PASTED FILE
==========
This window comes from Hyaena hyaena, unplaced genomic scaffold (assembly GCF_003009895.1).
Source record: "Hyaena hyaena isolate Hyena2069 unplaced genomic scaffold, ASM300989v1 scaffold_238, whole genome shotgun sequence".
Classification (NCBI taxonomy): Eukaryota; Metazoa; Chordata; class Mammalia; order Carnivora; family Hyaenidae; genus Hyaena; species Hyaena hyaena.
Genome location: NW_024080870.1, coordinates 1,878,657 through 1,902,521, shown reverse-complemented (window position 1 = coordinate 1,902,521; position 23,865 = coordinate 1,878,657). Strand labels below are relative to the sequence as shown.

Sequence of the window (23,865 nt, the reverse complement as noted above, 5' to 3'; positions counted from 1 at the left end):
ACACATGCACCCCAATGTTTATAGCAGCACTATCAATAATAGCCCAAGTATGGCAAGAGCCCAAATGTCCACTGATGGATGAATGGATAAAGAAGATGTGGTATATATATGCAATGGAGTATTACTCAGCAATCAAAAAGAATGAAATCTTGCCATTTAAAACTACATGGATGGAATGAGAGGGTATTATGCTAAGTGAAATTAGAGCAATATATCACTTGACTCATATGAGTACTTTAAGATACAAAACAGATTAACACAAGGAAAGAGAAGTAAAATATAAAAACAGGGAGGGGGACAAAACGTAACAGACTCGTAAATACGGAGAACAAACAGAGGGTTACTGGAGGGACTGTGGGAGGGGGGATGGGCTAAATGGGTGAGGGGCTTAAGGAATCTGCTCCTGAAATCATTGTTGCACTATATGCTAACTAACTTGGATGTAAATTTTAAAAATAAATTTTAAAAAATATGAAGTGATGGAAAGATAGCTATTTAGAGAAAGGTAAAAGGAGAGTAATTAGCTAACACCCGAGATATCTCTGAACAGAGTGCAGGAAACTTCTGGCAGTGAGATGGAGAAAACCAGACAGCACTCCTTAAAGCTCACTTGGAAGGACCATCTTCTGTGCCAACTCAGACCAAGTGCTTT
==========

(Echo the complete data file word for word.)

This window comes from Hyaena hyaena, unplaced genomic scaffold (assembly GCF_003009895.1).
Source record: "Hyaena hyaena isolate Hyena2069 unplaced genomic scaffold, ASM300989v1 scaffold_238, whole genome shotgun sequence".
Classification (NCBI taxonomy): Eukaryota; Metazoa; Chordata; class Mammalia; order Carnivora; family Hyaenidae; genus Hyaena; species Hyaena hyaena.
Genome location: NW_024080870.1, coordinates 1,878,657 through 1,902,521, shown reverse-complemented (window position 1 = coordinate 1,902,521; position 23,865 = coordinate 1,878,657). Strand labels below are relative to the sequence as shown.

Sequence of the window (23,865 nt, the reverse complement as noted above, 5' to 3'; positions counted from 1 at the left end):
ACACATGCACCCCAATGTTTATAGCAGCACTATCAATAATAGCCCAAGTATGGCAAGAGCCCAAATGTCCACTGATGGATGAATGGATAAAGAAGATGTGGTATATATATGCAATGGAGTATTACTCAGCAATCAAAAAGAATGAAATCTTGCCATTTAAAACTACATGGATGGAATGAGAGGGTATTATGCTAAGTGAAATTAGAGCAATATATCACTTGACTCATATGAGTACTTTAAGATACAAAACAGATTAACACAAGGAAAGAGAAGTAAAATATAAAAACAGGGAGGGGGACAAAACGTAACAGACTCGTAAATACGGAGAACAAACAGAGGGTTACTGGAGGGACTGTGGGAGGGGGGATGGGCTAAATGGGTGAGGGGCTTAAGGAATCTGCTCCTGAAATCATTGTTGCACTATATGCTAACTAACTTGGATGTAAATTTTAAAAATAAATTTTAAAAAATATGAAGTGATGGAAAGATAGCTATTTAGAGAAAGGTAAAAGGAGAGTAATTAGCTAACACCCGAGATATCTCTGAACAGAGTGCAGGAAACTTCTGGCAGTGAGATGGAGAAAACCAGACAGCACTCCTTAAAGCTCACTTGGAAGGACCATCTTCTGTGCCAACTCAGACCAAGTGCTTT